Unquestionably, overwhelmingly the majority of capitalists in South Africa are white and male. But that does not automatically make black capitalists, whether "credit-based" or "tender-based" a progressive force. Malikane`s rigid distinction between a "credit-based" black capitalist "class" and a "tender-based" black capitalist "class", gestures in the general direction of a real phenomenon - but in imprecise and confusing ways which underpin his overall strategic and tactical positioning.

It is true that from the mid-1990s there was an implicit elite-pact between established monopoly capital in South Africa and elements of the new ANC political elite. This pact was codified, amongst other things, in the 1996 GEAR policy package. In essence, the trade-off was to pursue neo-liberal macro- and micro-economic policies, in particular allowing South African monopoly capital the freedom to globalise by way of massive disinvestment, capital flight, and dual listings while ensuring through BEE policies based on highly-leveraged share-holdings (debt financed) that an emergent stratum of politically connected blacks would be able to sup at the board-room table. The BEE policies were not unilaterally engineered by "white monopoly capital". They were leveraged by the new ANC political elite, and more or less reluctantly conceded by monopoly capitalist interests as preferable to real transformation, and a means of buying influence.

By the late 1990s, with scope for ever expanding BEE share-deals running out, the Mbeki administration aggressively pushed for privatisation of SOEs as a further means of primitive accumulation for an emerging BEE capitalist stratum. However, the global economic downturn beginning in 2007, meant that the dividend flow that was meant to repay the debt owing on credit-based BEE shares, particularly in the hard-hit mining sector, was no longer forthcoming. A significant number of BEE mining shares were now under water. This was the context in which the likes of Tokyo Sexwale and Julius Malema joined forces and began pushing for the "nationalisation of the mines" (i.e. bailing out BEE interests at public expense). There was now a powerful lobby within the ANC and government that was no longer pushing for further privatisation, but rather concealing their own factional class interests behind apparently radical sounding calls for nationalisation.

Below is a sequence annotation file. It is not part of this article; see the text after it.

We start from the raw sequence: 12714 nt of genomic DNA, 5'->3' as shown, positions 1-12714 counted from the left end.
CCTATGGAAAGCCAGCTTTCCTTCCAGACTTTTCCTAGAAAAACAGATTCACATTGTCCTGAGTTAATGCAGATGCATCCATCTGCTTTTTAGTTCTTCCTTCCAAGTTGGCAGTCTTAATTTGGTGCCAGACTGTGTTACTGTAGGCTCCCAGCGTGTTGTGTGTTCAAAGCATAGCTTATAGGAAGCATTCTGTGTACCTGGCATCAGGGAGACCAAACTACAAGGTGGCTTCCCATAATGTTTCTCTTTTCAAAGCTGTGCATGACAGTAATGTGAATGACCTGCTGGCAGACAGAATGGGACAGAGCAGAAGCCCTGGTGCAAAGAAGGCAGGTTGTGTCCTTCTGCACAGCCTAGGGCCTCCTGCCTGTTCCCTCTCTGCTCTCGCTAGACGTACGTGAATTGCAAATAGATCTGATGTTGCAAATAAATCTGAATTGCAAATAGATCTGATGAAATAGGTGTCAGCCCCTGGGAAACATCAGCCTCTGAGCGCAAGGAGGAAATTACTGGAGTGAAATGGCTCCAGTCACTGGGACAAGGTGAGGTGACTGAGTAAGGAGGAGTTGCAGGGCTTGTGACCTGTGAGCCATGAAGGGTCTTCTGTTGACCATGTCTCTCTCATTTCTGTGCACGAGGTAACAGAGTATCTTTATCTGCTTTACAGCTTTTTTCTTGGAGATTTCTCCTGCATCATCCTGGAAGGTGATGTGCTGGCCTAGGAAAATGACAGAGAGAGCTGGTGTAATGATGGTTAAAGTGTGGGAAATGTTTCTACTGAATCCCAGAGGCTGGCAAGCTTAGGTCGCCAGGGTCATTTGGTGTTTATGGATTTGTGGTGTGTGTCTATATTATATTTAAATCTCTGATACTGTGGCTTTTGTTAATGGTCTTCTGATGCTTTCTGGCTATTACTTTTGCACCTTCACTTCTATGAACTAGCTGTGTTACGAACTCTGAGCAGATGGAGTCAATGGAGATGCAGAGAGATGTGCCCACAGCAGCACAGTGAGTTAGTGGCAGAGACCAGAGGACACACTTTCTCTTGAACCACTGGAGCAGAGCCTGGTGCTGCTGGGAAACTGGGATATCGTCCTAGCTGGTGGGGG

Not enough emphasis has been placed on the coincidence of the global economic crisis starting in 2007/8, the collapse of commodity prices, the political events at Polokwane, and the emergence of this new faction of BEE, or at least a new tune emerging from BEE interests.

Malikane`s mini-manifesto hints at all of this, but fails to really adequately analyse it. He conveniently obscures the difference between legitimate, productive capitalists who rely partly (or entirely) on state tenders, and those unproductive parasites who are simply milking public resources. The faction that Malikane describes as a "tender-based" black capitalist "class"/stratum, is better described as a "parasitic" bourgeoisie. While his "credit-based black capitalists" are better described as a faction of the capitalist class with strong compradorist features. Above all the line between these different black factions is fluid.

Malikane`s idea that we can ride into a radical economic future on the back of the "tender-based capitalists" in their "war against dominant white monopoly capitalists" ignores many fundamental issues. The most critical of all is that the very basis for the existence of these "tender-based capitalists" is their massive attack upon and consequent erosion of the two key potential working class and popular struggle weapons (the post-1994 democratic state and particularly its key state-owned enterprises, and the ANC national liberation movement).